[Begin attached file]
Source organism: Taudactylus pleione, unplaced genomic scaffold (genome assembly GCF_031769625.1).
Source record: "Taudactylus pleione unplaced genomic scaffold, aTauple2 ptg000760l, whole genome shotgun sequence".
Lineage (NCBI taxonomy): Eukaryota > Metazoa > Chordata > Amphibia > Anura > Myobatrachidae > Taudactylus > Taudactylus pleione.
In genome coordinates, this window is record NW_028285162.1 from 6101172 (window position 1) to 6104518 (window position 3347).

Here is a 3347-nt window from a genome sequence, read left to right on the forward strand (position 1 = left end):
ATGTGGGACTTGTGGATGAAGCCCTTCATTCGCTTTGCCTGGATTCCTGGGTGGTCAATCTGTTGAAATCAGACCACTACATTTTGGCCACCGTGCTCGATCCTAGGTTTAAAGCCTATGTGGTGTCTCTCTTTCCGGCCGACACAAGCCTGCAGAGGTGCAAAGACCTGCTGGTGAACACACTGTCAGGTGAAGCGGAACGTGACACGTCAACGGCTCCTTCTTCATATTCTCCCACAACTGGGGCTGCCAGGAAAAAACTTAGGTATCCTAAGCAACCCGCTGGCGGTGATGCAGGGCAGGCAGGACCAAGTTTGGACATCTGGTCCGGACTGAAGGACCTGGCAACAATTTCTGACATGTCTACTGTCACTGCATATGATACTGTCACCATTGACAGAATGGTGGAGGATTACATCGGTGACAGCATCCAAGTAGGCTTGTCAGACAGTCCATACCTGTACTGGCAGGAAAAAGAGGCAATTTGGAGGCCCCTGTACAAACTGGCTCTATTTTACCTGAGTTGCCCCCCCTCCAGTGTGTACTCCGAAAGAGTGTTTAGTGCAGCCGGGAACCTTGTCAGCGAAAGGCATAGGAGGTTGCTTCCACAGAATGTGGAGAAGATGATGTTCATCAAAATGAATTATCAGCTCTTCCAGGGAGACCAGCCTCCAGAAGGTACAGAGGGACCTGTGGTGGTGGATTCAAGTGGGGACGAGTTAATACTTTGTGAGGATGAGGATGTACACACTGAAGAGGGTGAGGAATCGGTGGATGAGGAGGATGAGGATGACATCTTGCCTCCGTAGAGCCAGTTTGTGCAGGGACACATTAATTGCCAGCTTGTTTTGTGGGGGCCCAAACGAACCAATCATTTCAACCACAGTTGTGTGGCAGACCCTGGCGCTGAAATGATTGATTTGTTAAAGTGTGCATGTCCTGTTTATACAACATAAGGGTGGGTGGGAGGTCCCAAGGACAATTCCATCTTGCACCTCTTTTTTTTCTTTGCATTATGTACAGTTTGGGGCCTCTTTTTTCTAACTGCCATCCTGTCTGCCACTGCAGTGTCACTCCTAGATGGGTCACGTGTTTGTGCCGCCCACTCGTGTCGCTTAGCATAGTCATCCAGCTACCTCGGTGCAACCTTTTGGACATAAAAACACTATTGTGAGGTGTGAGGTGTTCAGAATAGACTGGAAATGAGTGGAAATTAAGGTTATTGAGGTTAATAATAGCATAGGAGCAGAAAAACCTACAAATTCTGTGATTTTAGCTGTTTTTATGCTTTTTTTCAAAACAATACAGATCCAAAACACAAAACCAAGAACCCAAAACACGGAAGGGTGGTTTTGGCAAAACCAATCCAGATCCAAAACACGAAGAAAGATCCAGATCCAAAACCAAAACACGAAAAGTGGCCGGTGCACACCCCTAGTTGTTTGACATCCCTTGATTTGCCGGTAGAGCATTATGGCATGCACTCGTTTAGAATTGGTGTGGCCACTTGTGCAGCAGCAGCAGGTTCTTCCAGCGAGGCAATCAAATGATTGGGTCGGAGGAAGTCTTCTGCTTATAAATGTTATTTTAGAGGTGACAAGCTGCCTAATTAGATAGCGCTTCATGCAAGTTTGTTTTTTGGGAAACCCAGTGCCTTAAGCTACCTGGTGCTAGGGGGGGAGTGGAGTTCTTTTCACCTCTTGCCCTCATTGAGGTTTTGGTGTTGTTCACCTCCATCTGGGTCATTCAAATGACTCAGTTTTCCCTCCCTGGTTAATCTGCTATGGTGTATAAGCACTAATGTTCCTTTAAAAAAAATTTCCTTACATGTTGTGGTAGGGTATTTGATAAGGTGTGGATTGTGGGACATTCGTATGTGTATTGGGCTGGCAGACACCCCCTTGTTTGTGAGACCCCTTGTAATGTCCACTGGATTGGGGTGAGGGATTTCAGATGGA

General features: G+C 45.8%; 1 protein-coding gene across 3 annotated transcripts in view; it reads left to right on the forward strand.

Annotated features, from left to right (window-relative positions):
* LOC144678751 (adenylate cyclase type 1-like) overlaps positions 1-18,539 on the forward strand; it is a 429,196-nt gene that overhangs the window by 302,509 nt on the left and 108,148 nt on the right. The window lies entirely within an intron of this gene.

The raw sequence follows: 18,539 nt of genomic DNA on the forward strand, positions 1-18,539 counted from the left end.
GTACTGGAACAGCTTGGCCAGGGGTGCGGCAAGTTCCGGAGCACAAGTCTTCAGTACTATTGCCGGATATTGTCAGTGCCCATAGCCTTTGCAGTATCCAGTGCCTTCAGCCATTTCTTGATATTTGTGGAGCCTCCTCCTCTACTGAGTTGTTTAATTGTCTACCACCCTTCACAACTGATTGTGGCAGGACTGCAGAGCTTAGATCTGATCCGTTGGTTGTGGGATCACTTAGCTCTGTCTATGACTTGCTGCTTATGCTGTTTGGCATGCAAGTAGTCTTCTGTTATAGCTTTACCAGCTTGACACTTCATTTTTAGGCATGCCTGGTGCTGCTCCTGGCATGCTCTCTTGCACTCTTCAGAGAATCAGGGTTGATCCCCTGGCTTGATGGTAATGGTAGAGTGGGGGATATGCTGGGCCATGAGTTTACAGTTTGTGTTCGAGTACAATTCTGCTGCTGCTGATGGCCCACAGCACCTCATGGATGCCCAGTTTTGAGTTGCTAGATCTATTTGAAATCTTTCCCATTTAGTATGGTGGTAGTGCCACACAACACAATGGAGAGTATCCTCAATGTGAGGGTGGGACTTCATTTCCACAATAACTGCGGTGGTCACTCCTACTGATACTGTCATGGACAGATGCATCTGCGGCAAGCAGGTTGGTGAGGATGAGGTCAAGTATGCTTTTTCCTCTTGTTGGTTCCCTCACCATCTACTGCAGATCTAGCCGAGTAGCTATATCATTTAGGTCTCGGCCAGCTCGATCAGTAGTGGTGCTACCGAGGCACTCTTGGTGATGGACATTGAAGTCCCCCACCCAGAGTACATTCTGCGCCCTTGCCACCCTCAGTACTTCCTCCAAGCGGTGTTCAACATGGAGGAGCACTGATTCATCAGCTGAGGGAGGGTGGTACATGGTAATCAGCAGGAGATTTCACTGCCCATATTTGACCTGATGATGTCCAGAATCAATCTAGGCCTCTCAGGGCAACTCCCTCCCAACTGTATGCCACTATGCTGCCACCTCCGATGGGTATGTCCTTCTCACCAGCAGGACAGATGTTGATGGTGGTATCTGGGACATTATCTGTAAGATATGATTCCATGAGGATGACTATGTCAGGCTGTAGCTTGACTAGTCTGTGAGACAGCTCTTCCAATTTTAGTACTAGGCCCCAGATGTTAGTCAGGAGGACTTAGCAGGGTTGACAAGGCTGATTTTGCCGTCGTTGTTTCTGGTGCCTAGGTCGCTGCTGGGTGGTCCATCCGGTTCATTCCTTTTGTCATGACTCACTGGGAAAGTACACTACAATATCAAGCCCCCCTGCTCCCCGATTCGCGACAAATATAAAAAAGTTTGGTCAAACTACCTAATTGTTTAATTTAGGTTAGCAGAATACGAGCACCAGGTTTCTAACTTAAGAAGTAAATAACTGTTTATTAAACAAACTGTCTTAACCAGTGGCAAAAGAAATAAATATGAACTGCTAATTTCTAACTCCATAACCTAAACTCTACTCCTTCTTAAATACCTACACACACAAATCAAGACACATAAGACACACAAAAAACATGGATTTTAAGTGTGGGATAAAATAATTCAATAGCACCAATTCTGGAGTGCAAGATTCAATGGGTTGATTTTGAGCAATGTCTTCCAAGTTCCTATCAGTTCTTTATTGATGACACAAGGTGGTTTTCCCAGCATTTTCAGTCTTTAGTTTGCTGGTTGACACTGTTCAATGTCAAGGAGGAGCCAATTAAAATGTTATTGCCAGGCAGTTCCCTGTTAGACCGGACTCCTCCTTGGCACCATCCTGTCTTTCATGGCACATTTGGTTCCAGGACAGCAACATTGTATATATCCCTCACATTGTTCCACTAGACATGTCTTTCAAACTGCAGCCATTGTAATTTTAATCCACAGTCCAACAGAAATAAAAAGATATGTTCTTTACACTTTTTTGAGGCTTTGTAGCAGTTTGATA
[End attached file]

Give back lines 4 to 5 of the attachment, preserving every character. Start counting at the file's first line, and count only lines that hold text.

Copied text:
In genome coordinates, this window is record NW_028285162.1 from 6101172 (window position 1) to 6104518 (window position 3347).

Here is a 3347-nt window from a genome sequence, read left to right on the forward strand (position 1 = left end):